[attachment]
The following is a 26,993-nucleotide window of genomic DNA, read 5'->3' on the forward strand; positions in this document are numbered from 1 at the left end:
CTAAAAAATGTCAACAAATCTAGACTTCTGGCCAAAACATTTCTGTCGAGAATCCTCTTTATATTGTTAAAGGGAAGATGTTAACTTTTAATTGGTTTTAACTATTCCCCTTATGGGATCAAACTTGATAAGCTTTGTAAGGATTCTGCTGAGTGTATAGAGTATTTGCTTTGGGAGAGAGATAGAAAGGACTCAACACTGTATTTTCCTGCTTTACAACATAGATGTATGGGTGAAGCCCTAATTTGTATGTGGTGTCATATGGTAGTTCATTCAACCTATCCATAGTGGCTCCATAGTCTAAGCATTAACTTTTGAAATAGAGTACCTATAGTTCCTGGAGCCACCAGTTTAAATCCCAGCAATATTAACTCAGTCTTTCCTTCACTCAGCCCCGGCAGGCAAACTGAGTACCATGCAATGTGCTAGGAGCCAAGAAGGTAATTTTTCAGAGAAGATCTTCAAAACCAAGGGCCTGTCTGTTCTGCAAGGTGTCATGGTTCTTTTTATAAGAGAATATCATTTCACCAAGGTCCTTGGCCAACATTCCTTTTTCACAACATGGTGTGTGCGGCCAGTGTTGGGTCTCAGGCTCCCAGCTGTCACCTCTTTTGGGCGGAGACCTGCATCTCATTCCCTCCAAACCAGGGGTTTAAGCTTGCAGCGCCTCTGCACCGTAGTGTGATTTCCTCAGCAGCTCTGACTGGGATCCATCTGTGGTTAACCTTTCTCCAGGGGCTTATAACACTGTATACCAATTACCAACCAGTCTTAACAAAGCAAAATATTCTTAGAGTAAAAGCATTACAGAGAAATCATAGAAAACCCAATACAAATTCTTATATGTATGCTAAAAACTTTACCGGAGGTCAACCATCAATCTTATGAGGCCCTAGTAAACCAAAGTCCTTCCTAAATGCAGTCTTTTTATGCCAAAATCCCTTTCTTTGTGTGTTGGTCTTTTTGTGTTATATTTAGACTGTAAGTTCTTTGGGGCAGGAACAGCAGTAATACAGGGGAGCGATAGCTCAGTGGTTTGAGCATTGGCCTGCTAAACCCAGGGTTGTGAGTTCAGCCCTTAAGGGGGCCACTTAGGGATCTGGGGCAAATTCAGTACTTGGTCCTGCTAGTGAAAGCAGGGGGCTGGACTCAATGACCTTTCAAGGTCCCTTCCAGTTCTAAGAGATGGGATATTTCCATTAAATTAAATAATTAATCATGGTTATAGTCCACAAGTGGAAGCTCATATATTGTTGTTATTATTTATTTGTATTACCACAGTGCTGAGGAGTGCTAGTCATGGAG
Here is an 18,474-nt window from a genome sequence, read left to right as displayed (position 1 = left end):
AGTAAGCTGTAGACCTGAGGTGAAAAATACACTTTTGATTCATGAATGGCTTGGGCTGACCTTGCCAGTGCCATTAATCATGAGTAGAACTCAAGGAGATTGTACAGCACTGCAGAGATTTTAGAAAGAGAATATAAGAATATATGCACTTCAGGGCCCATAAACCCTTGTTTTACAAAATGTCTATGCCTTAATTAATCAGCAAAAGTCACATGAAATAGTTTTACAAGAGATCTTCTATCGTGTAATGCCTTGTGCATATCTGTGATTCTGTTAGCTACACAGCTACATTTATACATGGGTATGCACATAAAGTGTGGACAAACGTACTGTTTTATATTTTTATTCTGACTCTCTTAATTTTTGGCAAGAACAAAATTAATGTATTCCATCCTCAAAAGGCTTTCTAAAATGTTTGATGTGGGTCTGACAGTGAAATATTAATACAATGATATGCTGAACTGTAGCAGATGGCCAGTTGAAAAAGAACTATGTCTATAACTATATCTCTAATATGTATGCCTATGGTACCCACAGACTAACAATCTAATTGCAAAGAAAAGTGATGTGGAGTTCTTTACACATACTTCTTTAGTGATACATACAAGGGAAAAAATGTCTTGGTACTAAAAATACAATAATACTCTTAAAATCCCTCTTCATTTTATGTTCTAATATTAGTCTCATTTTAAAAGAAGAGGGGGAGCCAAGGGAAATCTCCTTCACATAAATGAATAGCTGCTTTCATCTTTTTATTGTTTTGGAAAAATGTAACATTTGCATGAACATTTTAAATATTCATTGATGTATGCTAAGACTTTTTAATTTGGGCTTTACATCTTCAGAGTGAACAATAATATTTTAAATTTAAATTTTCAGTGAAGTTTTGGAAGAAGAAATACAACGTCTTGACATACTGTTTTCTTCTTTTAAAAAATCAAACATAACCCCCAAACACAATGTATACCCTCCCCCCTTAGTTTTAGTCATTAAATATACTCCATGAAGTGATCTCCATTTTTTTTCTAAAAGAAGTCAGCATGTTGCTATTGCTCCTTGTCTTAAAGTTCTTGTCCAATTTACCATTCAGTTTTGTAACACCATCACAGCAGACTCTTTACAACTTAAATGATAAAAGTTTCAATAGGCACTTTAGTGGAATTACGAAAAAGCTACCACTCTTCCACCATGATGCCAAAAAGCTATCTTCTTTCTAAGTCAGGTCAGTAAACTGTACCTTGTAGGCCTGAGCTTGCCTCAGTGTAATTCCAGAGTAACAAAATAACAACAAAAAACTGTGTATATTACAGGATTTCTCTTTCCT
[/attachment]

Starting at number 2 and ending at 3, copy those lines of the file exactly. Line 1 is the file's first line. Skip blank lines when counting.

CTAAAAAATGTCAACAAATCTAGACTTCTGGCCAAAACATTTCTGTCGAGAATCCTCTTTATATTGTTAAAGGGAAGATGTTAACTTTTAATTGGTTTTAACTATTCCCCTTATGGGATCAAACTTGATAAGCTTTGTAAGGATTCTGCTGAGTGTATAGAGTATTTGCTTTGGGAGAGAGATAGAAAGGACTCAACACTGTATTTTCCTGCTTTACAACATAGATGTATGGGTGAAGCCCTAATTTGTATGTGGTGTCATATGGTAGTTCATTCAACCTATCCATAGTGGCTCCATAGTCTAAGCATTAACTTTTGAAATAGAGTACCTATAGTTCCTGGAGCCACCAGTTTAAATCCCAGCAATATTAACTCAGTCTTTCCTTCACTCAGCCCCGGCAGGCAAACTGAGTACCATGCAATGTGCTAGGAGCCAAGAAGGTAATTTTTCAGAGAAGATCTTCAAAACCAAGGGCCTGTCTGTTCTGCAAGGTGTCATGGTTCTTTTTATAAGAGAATATCATTTCACCAAGGTCCTTGGCCAACATTCCTTTTTCACAACATGGTGTGTGCGGCCAGTGTTGGGTCTCAGGCTCCCAGCTGTCACCTCTTTTGGGCGGAGACCTGCATCTCATTCCCTCCAAACCAGGGGTTTAAGCTTGCAGCGCCTCTGCACCGTAGTGTGATTTCCTCAGCAGCTCTGACTGGGATCCATCTGTGGTTAACCTTTCTCCAGGGGCTTATAACACTGTATACCAATTACCAACCAGTCTTAACAAAGCAAAATATTCTTAGAGTAAAAGCATTACAGAGAAATCATAGAAAACCCAATACAAATTCTTATATGTATGCTAAAAACTTTACCGGAGGTCAACCATCAATCTTATGAGGCCCTAGTAAACCAAAGTCCTTCCTAAATGCAGTCTTTTTATGCCAAAATCCCTTTCTTTGTGTGTTGGTCTTTTTGTGTTATATTTAGACTGTAAGTTCTTTGGGGCAGGAACAGCAGTAATACAGGGGAGCGATAGCTCAGTGGTTTGAGCATTGGCCTGCTAAACCCAGGGTTGTGAGTTCAGCCCTTAAGGGGGCCACTTAGGGATCTGGGGCAAATTCAGTACTTGGTCCTGCTAGTGAAAGCAGGGGGCTGGACTCAATGACCTTTCAAGGTCCCTTCCAGTTCTAAGAGATGGGATATTTCCATTAAATTAAATAATTAATCATGGTTATAGTCCACAAGTGGAAGCTCATATATTGTTGTTATTATTTATTTGTATTACCACAGTGCTGAGGAGTGCTAGTCATGGAG
Here is an 18,474-nt window from a genome sequence, read left to right as displayed (position 1 = left end):